By Sarah Bennett
By Adam Lovinus
By Jena Ardell
By Nate Jackson
By Gustavo Arellano
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By Alex Distefano
The two Placentia teenagers behind La Chupacabra Records hope success is more than a myth
It’s been a little more than two months since Placentia natives Alexander Ahmadi and Tyler Jacobs decided to start La Chupacabra Records. For that reason alone, you may be wondering why a story about a newly blossomed label occupies coveted space between full-color rock-star ads and tales of established local heroes.
To fully appreciate their mission and contribution to the Orange County music scene, you first have to recognize a few things. Like the fact that neither Ahmadi nor Jacobs has formal experience managing a record label and that they are just 18 years old. But they’ve already managed to corral some of OC’s most celebrated indie bands under one banner in an attempt to unify the county’s widely scattered rock & roll tribes.
“We’re trying to get the best Orange County bands, bring them together and expose them,” Ahmadi says. “We know if we bring them all together, then they can get more attention for Orange County and the scene as a whole than they can by themselves.”
For La Chupacabra’s founders, birthing a regional label required research into the methods of iconic forerunners, from the marketing brilliance of Motown to the rise of underground labels such as SST and Sub Pop. From there, Ahmadi and Jacobs set out to build their own brand and an image cultivated by the bands they’ve acquired. The label’s roster currently includes the Living Suns, My Pet Saddle, the Growlers, Gestapo Khazi and Audacity. These bands already share a close working relationship, gigging together regularly in bars and clubs from Lake Forest to Long Beach.
Lucas Drake, keyboardist for the Living Suns and My Pet Saddle, was among the first to support La Chupacabra. Besides coaxing both bands to join the label, he also signed on as a recording engineer. He views La Chupacabra as an antidote to the tendency of bands to choose to depart for the culturally saturated pastures of LA and abroad.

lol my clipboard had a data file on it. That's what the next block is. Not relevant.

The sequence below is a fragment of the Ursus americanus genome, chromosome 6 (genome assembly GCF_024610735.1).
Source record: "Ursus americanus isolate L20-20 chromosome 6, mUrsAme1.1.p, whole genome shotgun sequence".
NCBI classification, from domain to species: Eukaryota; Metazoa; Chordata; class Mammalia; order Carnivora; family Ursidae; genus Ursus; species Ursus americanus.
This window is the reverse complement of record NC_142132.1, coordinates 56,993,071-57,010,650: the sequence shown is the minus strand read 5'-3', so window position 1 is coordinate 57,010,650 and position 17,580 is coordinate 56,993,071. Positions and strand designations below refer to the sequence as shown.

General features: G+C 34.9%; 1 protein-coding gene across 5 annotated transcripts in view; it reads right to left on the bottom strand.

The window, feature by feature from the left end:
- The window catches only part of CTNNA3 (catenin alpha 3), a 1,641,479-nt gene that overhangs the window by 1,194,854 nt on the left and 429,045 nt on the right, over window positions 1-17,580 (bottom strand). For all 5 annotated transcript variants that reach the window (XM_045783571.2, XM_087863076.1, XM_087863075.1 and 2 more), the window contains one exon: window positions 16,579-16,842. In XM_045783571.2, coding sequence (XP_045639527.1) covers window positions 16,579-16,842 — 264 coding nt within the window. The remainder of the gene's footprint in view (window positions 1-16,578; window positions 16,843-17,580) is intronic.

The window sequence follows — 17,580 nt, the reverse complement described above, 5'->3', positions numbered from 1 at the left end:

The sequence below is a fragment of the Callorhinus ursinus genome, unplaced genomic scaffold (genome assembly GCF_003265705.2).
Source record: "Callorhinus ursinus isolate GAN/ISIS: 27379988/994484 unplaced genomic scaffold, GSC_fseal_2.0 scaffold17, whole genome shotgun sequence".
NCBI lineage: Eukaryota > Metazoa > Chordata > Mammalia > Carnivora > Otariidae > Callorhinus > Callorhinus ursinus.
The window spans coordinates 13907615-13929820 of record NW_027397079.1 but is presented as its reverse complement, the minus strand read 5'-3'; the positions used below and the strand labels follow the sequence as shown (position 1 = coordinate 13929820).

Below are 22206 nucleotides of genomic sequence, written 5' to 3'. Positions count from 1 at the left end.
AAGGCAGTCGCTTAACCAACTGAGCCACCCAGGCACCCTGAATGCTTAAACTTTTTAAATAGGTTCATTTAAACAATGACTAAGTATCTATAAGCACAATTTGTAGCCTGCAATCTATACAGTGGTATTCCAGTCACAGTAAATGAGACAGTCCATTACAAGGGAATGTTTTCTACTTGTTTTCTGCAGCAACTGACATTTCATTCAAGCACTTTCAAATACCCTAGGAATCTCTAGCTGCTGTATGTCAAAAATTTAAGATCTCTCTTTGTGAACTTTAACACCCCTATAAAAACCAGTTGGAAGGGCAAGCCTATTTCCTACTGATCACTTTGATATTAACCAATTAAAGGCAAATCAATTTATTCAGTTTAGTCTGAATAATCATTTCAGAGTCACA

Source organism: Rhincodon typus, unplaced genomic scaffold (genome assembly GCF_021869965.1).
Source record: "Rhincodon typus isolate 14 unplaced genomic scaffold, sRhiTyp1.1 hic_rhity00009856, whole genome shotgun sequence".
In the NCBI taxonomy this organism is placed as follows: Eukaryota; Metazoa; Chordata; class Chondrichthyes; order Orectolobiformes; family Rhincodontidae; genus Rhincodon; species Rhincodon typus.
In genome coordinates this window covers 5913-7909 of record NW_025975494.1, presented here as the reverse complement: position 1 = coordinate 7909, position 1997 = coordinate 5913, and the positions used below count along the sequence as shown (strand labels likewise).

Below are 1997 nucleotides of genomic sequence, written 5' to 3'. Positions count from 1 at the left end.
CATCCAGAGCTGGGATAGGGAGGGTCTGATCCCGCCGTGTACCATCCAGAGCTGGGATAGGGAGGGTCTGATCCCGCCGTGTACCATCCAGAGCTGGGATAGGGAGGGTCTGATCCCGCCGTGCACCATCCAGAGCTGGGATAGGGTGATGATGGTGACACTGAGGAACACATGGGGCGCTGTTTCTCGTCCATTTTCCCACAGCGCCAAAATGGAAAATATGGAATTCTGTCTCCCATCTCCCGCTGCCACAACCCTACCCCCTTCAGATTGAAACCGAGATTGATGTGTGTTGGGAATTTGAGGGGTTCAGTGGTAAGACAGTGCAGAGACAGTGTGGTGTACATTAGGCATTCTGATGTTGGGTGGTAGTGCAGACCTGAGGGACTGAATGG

“Everyone is leaving, and they didn’t really establish anything here before they left, so we’re like, ‘Let’s do something here,’” says Drake. “This is more important to me, anyway, than going out on the road. Creating a scene lasts much longer than creating a couple of hits and touring.”
So far, public interest in La Chupacabra has been put to the test only once, at a June 25 charity gig for the Sweet Relief Musicians Fund at Costa Mesa’s now-closed all-ages venue/art gallery eVocal. Given their limited computer and design skills, both Ahmadi and Jacobs admit that forging a stylish aesthetic for the label has been a challenge, even in something as simple as printing fliers.
“We’ve been doing everything by hand. The flier [for the June 25 show] was cut out; we just photocopied it,” says Jacobs. ”That’s time-consuming.”
Luckily, the work paid off. Sporting a lineup of La Chupacabra bands, the small, paint-slathered venue could barely hold the sweaty ruckus fueled by the capacity crowd. “They wouldn’t even let anybody back in for a while,” says Ahmadi, who, along with Jacobs, was refused re-entry at one point.
La Chupacabra patterns itself after legendary regional labels, chasing a mixture of the individual creativity and uniform aesthetic that gives bands a chance to develop their identity, while also fostering a cohesive style for the label itself. In La Chupacabra’s case, that style revolves loosely around reckless, rock & roll fervor dipped in reverb.
“I think there is some sort of continuity between all the recordings at this point,” says Drake, who has already engineered newly recorded material for Audacity, My Pet Saddle and the Living Suns. In addition to pressing CD samplers featuring all of the bands, the label is releasing a slew of 7-inch splits that combine two bands per album, distributing them in August in Orange County, LA, San Diego, and parts of Oregon and Washington.
At this rate, it seems youthful energy and passion might be La Chupacabra’s strongest ally, even if their experience is lacking.
“Every obstacle we’ve come to, we’ve tackled,” says Jacobs. “We’ve never stopped to think about it.”
La Chupacabra Records are online at www.myspace.com/lachupacabrarecords.